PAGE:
Japan Community Health Care Organization

Tokyo, Japan

Japan Community Health Care Organization

Tokyo, Japan

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Kogashiwa Y.,International University of Japan | Yasuda M.,International University of Japan | Nakahira M.,International University of Japan | Sano Y.,International University of Japan | And 11 more authors.
Anticancer Research | Year: 2017

Background/Aim: Clinical trials with therapies targeting immune checkpoint molecules have shown promising results in several tumor types. However, the predictive and prognostic values of these immunological factors for locally advanced oral squamous cell carcinomas (LAOSCC) remain unclear. Our purpose was to evaluate the expression and prognostic value of programmed cell deathligand1 (PD-L1) and PD-L2 and to correlate their expression with the degree of infiltration by CD8+ cells in LAOSCC. Patients and Methods: A total of 84 patients with LAOSCC were included. PD-L1, PD-L2 and CD8 expression was detected in the tumor tissue using immunohistochemistry and was tested for correlation with clinical outcome. Results: PDL1 and PD-L2 were expressed in 52.4% and 23.8% of LAOSCC cases, respectively. PD-L1 positivity was significantly associated with superior disease-free (p=0.024) and overall (p=0.008) survival of the patients and retained significance in multivariate analysis. PD-L1 positivity was correlated with CD8 density. Conclusion: PD-L1 expression was associated with CD8+ tumor-infiltrating lymphocytes and better outcome in patients with LAOSCC.


Sazuka T.,Chiba University | Goto Y.,Chiba University | Kawamura K.,Chiba University | Imamoto T.,Chiba University | And 4 more authors.
International Journal of Urology | Year: 2016

Objectives: To validate the ability of contemporary active surveillance protocols to predict pathologically insignificant prostate cancer among Asian men undergoing radical prostatectomy. Methods: We retrospectively reviewed data on 132 patients eligible for any active surveillance criteria out of 450 patients that underwent radical prostatectomy at several institutions between 2006 and 2013. We validated the ability of seven contemporary active surveillance protocols to predict pathologically insignificant prostate cancer. Traditional and updated criteria to define pathologically insignificant prostate cancer were used. Predictive factors for pathologically insignificant prostate cancer were determined by logistic regression analysis. Results: The predictive rate for updated pathologically insignificant prostate cancer of respective active surveillance criteria was 51% for Johns Hopkins Medical Institution, 41% for Prostate Cancer Research International: Active Surveillance Study, 39% for University of Miami, 32% for University of California, San Francisco, 32% for Memorial Sloan-Kettering Cancer Center, 31% for Kakehi and 27% for University of Toronto. Predictive rates for pathologically insignificant prostate cancer in Asian men were far lower than in USA men. On multivariate analysis, predictive factors of updated pathologically insignificant cancer was prostate volume (odds ratio 1.07, P = 0.004). By adding prostate volume to Prostate Cancer Research International: Active Surveillance Study criteria, the predictive rate for updated insignificant prostate cancer was improved up to 66.7%. Conclusions: Active surveillance can be carried out considering the clinical characteristics of prostate cancers depending on ethnicity, as current active surveillance criteria seem to have a lower predictive ability value of insignificant prostate cancer in Asian men compared with men in Western countries. © 2016 The Japanese Urological Association.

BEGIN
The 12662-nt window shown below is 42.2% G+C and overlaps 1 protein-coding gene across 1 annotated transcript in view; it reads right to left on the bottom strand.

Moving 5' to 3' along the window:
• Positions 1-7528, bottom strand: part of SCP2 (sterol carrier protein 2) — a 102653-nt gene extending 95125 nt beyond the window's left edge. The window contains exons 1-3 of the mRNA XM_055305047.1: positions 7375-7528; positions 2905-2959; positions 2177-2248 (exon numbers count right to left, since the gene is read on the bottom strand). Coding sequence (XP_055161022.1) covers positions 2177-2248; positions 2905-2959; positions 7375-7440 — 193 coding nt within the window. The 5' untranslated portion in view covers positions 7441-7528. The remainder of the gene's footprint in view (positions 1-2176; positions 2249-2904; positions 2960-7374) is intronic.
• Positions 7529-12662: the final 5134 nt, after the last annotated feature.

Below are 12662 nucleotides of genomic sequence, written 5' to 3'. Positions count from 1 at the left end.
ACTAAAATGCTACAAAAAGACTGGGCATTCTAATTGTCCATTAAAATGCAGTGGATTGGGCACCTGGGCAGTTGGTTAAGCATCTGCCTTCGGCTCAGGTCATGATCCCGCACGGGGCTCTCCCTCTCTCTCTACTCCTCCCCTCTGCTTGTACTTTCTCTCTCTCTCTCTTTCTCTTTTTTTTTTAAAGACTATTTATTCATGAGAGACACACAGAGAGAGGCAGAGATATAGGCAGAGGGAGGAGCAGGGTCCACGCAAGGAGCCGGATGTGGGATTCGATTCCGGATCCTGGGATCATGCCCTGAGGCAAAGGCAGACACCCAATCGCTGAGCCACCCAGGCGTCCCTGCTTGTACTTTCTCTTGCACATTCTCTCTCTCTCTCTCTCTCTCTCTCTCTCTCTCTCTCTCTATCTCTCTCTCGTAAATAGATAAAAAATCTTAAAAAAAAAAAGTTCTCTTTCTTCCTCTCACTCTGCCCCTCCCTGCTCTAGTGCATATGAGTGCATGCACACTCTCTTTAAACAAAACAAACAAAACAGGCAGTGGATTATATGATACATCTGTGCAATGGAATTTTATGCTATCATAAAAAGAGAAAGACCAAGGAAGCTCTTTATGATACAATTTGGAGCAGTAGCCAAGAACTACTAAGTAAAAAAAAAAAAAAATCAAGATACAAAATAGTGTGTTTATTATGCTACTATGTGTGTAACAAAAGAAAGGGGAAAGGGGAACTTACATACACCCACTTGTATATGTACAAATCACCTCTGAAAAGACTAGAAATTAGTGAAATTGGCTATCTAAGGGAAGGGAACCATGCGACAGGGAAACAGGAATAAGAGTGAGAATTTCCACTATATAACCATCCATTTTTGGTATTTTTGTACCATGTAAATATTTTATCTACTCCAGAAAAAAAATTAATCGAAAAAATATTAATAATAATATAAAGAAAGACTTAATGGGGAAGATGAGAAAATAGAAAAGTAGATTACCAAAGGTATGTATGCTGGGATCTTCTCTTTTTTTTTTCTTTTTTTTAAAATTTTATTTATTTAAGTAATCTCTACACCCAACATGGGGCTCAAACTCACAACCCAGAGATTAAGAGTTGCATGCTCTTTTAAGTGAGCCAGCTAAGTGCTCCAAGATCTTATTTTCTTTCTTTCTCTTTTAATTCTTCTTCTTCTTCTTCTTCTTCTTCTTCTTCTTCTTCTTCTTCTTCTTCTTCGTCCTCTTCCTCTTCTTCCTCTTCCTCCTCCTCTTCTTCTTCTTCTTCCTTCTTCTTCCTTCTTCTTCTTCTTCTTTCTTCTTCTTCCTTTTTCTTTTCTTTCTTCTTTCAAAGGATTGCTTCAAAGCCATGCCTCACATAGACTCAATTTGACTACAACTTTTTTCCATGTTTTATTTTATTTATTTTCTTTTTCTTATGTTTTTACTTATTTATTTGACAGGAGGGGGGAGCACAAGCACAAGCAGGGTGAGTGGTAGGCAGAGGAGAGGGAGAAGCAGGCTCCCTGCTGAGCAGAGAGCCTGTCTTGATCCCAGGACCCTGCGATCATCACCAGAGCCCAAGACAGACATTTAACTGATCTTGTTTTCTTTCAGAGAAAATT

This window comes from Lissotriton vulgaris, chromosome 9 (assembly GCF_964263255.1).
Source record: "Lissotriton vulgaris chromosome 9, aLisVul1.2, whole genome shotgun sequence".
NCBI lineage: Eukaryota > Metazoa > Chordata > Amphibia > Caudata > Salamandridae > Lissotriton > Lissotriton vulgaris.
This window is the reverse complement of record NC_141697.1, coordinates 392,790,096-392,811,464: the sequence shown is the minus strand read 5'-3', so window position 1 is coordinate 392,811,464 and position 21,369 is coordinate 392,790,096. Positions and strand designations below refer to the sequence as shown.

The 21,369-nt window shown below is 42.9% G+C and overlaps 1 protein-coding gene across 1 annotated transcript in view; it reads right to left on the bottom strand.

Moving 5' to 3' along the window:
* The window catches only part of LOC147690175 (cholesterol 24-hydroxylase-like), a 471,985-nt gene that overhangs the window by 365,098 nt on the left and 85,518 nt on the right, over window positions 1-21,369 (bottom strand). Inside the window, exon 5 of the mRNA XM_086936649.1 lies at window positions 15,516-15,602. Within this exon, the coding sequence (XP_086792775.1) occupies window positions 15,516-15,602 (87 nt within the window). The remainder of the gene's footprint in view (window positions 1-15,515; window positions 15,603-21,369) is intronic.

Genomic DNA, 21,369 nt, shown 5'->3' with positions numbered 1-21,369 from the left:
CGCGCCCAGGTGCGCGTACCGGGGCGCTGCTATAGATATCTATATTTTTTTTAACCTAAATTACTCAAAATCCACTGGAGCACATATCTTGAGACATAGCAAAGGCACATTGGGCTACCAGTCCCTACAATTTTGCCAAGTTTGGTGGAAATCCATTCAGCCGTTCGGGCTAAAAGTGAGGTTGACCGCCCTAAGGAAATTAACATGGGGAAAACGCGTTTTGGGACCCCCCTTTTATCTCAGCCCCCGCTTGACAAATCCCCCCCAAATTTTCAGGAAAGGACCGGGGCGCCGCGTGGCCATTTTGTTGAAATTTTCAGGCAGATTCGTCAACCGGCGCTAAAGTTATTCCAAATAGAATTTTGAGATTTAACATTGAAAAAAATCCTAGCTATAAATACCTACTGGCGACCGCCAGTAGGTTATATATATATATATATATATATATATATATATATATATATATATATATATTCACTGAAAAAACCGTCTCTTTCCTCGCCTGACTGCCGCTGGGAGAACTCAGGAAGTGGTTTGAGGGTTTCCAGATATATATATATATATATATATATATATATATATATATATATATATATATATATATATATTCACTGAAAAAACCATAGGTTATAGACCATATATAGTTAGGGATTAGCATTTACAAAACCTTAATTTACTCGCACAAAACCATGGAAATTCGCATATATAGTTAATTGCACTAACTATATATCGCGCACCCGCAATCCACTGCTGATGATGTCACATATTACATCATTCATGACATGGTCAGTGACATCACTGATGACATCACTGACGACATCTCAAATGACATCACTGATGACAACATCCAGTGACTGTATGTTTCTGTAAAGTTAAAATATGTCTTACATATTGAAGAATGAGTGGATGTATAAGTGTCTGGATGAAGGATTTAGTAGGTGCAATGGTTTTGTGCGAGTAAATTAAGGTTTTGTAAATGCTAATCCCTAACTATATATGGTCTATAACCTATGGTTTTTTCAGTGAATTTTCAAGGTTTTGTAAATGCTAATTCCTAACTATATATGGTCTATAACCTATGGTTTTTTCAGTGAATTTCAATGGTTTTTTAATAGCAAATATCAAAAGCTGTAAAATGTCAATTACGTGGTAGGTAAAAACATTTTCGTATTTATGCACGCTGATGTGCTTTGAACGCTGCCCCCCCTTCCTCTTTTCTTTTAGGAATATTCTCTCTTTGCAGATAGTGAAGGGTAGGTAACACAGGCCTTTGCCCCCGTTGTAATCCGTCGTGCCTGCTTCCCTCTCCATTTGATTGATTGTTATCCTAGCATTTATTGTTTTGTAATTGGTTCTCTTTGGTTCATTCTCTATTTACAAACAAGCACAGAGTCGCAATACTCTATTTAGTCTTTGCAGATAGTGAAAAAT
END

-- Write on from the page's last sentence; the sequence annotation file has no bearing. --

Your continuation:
PubMed | Toho University, Chiba University and Japan Community Health Care Organization
Type: Journal Article | Journal: International journal of urology : official journal of the Japanese Urological Association | Year: 2016

To validate the ability of contemporary active surveillance protocols to predict pathologically insignificant prostate cancer among Asian men undergoing radical prostatectomy.We retrospectively reviewed data on 132 patients eligible for any active surveillance criteria out of 450 patients that underwent radical prostatectomy at several institutions between 2006 and 2013. We validated the ability of seven contemporary active surveillance protocols to predict pathologically insignificant prostate cancer. Traditional and updated criteria to define pathologically insignificant prostate cancer were used. Predictive factors for pathologically insignificant prostate cancer were determined by logistic regression analysis.The predictive rate for updated pathologically insignificant prostate cancer of respective active surveillance criteria was 51% for Johns Hopkins Medical Institution, 41% for Prostate Cancer Research International: Active Surveillance Study, 39% for University of Miami, 32% for University of California, San Francisco, 32% for Memorial Sloan-Kettering Cancer Center, 31% for Kakehi and 27% for University of Toronto. Predictive rates for pathologically insignificant prostate cancer in Asian men were far lower than in USA men. On multivariate analysis, predictive factors of updated pathologically insignificant cancer was prostate volume (odds ratio 1.07, P = 0.004). By adding prostate volume to Prostate Cancer Research International: Active Surveillance Study criteria, the predictive rate for updated insignificant prostate cancer was improved up to 66.7%.Active surveillance can be carried out considering the clinical characteristics of prostate cancers depending on ethnicity, as current active surveillance criteria seem to have a lower predictive ability value of insignificant prostate cancer in Asian men compared with men in Western countries.

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